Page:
A spreadsheet for this method is available at the link below:

    AA-SM-009-005 Lug Analysis – Compact Oblique      

12.2.9. Mechanical Joints – Lugs

Reference: Abbott, Richard. Analysis and Design of Composite and Metallic Flight Vehicle Structures 3 Edition, 2019

Most of this section can be cited to  (NASA TM X-73305, 1975) although the method in the quoted reference is essentially the same as the original 1953 lug analysis paper by Melcon and Hoblit.

  • A lug can be described as a ‘single bolt fitting’ – typically used to transmit large loads and provide a joint that can quickly be disconnected.
  • In a typical bolted joint, the hole created by the presence of the bolt does not play a significant role in the overall strength of the joint – i.e. the net section strength of the sheet item is not significantly less than the gross strength of the sheet, and in any case the tension strength of the sheet is typically not the critical measure of strength in a typical bolted joint. However, in a lug the bolt hole has a significant effect on the strength of the joint.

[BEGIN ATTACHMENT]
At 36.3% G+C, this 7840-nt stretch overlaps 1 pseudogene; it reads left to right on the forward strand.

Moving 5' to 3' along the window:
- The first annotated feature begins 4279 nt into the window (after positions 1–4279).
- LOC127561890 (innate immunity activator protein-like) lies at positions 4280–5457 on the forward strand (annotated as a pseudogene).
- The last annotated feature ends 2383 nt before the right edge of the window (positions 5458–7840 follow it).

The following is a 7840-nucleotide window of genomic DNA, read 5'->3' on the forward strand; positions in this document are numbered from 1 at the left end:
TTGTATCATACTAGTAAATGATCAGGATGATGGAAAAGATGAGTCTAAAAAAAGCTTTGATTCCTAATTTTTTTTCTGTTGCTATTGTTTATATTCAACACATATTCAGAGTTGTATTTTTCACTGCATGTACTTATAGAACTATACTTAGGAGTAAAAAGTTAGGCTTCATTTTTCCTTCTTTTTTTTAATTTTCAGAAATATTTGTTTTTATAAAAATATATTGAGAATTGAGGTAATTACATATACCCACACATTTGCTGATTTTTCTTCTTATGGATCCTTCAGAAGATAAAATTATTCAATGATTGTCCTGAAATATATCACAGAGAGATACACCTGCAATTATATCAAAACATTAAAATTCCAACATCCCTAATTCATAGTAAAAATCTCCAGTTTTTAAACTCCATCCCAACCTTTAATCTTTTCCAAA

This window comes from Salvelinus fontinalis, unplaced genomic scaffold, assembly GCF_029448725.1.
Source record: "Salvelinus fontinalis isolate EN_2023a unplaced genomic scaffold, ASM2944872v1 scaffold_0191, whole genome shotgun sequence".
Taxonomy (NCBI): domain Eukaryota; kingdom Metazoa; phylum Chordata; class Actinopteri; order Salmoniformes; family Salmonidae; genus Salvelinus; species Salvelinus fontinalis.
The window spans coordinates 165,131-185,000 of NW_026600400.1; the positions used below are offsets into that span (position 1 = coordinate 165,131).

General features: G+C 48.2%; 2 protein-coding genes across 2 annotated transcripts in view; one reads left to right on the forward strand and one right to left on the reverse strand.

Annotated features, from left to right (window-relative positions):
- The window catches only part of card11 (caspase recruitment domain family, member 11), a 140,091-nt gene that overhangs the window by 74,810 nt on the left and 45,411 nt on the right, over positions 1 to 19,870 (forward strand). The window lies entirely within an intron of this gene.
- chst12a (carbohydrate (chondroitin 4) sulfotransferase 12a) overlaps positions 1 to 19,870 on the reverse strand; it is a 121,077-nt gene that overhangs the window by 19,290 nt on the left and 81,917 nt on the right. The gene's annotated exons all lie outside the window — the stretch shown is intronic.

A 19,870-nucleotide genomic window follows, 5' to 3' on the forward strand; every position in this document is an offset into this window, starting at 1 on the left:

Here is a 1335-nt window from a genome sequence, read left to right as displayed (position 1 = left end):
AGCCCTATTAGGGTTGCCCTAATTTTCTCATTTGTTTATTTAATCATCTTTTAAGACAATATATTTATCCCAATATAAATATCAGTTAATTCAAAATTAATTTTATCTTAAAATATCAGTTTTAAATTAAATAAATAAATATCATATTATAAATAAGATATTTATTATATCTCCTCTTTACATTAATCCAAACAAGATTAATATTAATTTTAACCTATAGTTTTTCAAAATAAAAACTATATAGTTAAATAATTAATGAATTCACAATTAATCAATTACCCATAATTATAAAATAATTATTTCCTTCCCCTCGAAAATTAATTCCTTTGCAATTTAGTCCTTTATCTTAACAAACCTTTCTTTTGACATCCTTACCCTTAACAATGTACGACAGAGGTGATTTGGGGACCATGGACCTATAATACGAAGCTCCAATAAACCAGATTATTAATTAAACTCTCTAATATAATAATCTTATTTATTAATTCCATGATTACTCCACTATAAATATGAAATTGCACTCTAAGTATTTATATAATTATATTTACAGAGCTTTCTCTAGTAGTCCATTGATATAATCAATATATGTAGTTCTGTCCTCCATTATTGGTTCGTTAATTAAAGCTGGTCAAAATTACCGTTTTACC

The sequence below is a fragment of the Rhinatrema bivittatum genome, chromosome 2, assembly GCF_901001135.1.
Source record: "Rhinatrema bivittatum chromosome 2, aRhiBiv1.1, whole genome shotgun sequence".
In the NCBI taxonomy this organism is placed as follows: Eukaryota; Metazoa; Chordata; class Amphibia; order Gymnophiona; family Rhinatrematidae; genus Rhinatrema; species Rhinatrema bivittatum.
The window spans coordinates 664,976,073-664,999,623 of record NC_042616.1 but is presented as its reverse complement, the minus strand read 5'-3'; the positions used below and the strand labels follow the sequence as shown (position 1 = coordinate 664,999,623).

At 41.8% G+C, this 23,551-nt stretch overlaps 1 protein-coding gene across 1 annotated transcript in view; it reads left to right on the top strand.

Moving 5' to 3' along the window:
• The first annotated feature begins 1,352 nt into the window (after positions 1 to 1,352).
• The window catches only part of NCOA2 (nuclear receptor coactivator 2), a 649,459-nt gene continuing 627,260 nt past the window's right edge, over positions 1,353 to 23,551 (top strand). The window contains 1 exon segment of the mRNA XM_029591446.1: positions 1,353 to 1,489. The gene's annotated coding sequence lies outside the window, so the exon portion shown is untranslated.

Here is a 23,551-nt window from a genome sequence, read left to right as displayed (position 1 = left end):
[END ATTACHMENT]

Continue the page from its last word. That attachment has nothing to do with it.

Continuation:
Lug Load Nomenclature:

Figure 12.2.9‑1: Lug Load Direction Nomenclature

It is recommended that for all lug analyses a 10% off axis load effect is considered combined with the major load direction. This gives allowance for misalignment on installation and the effect of deflection under load of the wider structural assembly.

The lug can fail in any of the following failure modes:

  • Tension across the net section
  • Shear tear out or bearing
  • Shear of the pin
  • Bending of the pin
  • Side load on the lug (checked by conventional beam method)

Lug dimension nomenclature:

Figure 12.2.9‑2: Lug Dimension Nomenclature

Derived Lug dimensional terms:

Bearing Area: 

Net Tension Area:

 12.2.9.1. Shear Tear-Out or Bearing Failure

The ultimate allowable load for shear bearing failure: 

Where:

Ftux = Ultimate tensile strength of lug material in the transverse direction.